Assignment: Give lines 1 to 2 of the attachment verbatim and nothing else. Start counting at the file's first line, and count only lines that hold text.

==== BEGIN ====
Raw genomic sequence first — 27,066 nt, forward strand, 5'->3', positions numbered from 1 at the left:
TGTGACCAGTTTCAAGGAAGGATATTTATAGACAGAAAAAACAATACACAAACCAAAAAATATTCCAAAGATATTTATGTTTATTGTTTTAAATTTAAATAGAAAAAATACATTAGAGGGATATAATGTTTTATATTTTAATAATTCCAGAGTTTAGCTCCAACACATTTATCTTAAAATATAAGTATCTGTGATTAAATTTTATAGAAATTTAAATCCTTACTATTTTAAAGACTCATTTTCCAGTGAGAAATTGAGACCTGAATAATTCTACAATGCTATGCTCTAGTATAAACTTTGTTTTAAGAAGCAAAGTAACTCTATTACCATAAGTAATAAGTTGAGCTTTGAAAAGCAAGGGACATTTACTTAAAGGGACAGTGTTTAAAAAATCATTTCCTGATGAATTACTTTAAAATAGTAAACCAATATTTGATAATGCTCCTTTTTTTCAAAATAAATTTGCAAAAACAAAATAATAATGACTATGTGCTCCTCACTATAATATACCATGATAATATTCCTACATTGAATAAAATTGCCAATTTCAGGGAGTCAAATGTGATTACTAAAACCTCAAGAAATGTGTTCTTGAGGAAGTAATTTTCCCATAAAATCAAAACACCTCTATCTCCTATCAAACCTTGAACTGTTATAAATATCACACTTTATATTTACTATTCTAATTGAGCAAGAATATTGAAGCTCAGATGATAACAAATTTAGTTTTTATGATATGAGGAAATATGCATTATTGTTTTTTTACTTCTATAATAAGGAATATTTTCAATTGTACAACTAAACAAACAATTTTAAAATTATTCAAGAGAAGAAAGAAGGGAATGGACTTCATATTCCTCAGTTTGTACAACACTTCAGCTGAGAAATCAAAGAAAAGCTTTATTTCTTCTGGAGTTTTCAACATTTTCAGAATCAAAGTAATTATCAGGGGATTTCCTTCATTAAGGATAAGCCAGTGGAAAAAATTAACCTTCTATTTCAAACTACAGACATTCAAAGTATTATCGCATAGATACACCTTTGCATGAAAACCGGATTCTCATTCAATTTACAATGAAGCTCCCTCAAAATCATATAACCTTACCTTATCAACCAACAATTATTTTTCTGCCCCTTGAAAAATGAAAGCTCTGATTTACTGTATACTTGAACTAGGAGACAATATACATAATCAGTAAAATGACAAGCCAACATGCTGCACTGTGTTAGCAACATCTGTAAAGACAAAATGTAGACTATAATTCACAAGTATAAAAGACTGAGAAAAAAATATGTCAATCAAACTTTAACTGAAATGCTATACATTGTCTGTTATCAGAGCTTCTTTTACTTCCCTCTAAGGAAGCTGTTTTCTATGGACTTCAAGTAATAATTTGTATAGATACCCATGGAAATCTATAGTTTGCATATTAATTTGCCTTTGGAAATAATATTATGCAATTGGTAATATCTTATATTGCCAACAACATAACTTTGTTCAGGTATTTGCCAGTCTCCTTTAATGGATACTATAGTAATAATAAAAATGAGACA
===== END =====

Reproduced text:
Raw genomic sequence first — 27,066 nt, forward strand, 5'->3', positions numbered from 1 at the left:
TGTGACCAGTTTCAAGGAAGGATATTTATAGACAGAAAAAACAATACACAAACCAAAAAATATTCCAAAGATATTTATGTTTATTGTTTTAAATTTAAATAGAAAAAATACATTAGAGGGATATAATGTTTTATATTTTAATAATTCCAGAGTTTAGCTCCAACACATTTATCTTAAAATATAAGTATCTGTGATTAAATTTTATAGAAATTTAAATCCTTACTATTTTAAAGACTCATTTTCCAGTGAGAAATTGAGACCTGAATAATTCTACAATGCTATGCTCTAGTATAAACTTTGTTTTAAGAAGCAAAGTAACTCTATTACCATAAGTAATAAGTTGAGCTTTGAAAAGCAAGGGACATTTACTTAAAGGGACAGTGTTTAAAAAATCATTTCCTGATGAATTACTTTAAAATAGTAAACCAATATTTGATAATGCTCCTTTTTTTCAAAATAAATTTGCAAAAACAAAATAATAATGACTATGTGCTCCTCACTATAATATACCATGATAATATTCCTACATTGAATAAAATTGCCAATTTCAGGGAGTCAAATGTGATTACTAAAACCTCAAGAAATGTGTTCTTGAGGAAGTAATTTTCCCATAAAATCAAAACACCTCTATCTCCTATCAAACCTTGAACTGTTATAAATATCACACTTTATATTTACTATTCTAATTGAGCAAGAATATTGAAGCTCAGATGATAACAAATTTAGTTTTTATGATATGAGGAAATATGCATTATTGTTTTTTTACTTCTATAATAAGGAATATTTTCAATTGTACAACTAAACAAACAATTTTAAAATTATTCAAGAGAAGAAAGAAGGGAATGGACTTCATATTCCTCAGTTTGTACAACACTTCAGCTGAGAAATCAAAGAAAAGCTTTATTTCTTCTGGAGTTTTCAACATTTTCAGAATCAAAGTAATTATCAGGGGATTTCCTTCATTAAGGATAAGCCAGTGGAAAAAATTAACCTTCTATTTCAAACTACAGACATTCAAAGTATTATCGCATAGATACACCTTTGCATGAAAACCGGATTCTCATTCAATTTACAATGAAGCTCCCTCAAAATCATATAACCTTACCTTATCAACCAACAATTATTTTTCTGCCCCTTGAAAAATGAAAGCTCTGATTTACTGTATACTTGAACTAGGAGACAATATACATAATCAGTAAAATGACAAGCCAACATGCTGCACTGTGTTAGCAACATCTGTAAAGACAAAATGTAGACTATAATTCACAAGTATAAAAGACTGAGAAAAAAATATGTCAATCAAACTTTAACTGAAATGCTATACATTGTCTGTTATCAGAGCTTCTTTTACTTCCCTCTAAGGAAGCTGTTTTCTATGGACTTCAAGTAATAATTTGTATAGATACCCATGGAAATCTATAGTTTGCATATTAATTTGCCTTTGGAAATAATATTATGCAATTGGTAATATCTTATATTGCCAACAACATAACTTTGTTCAGGTATTTGCCAGTCTCCTTTAATGGATACTATAGTAATAATAAAAATGAGACA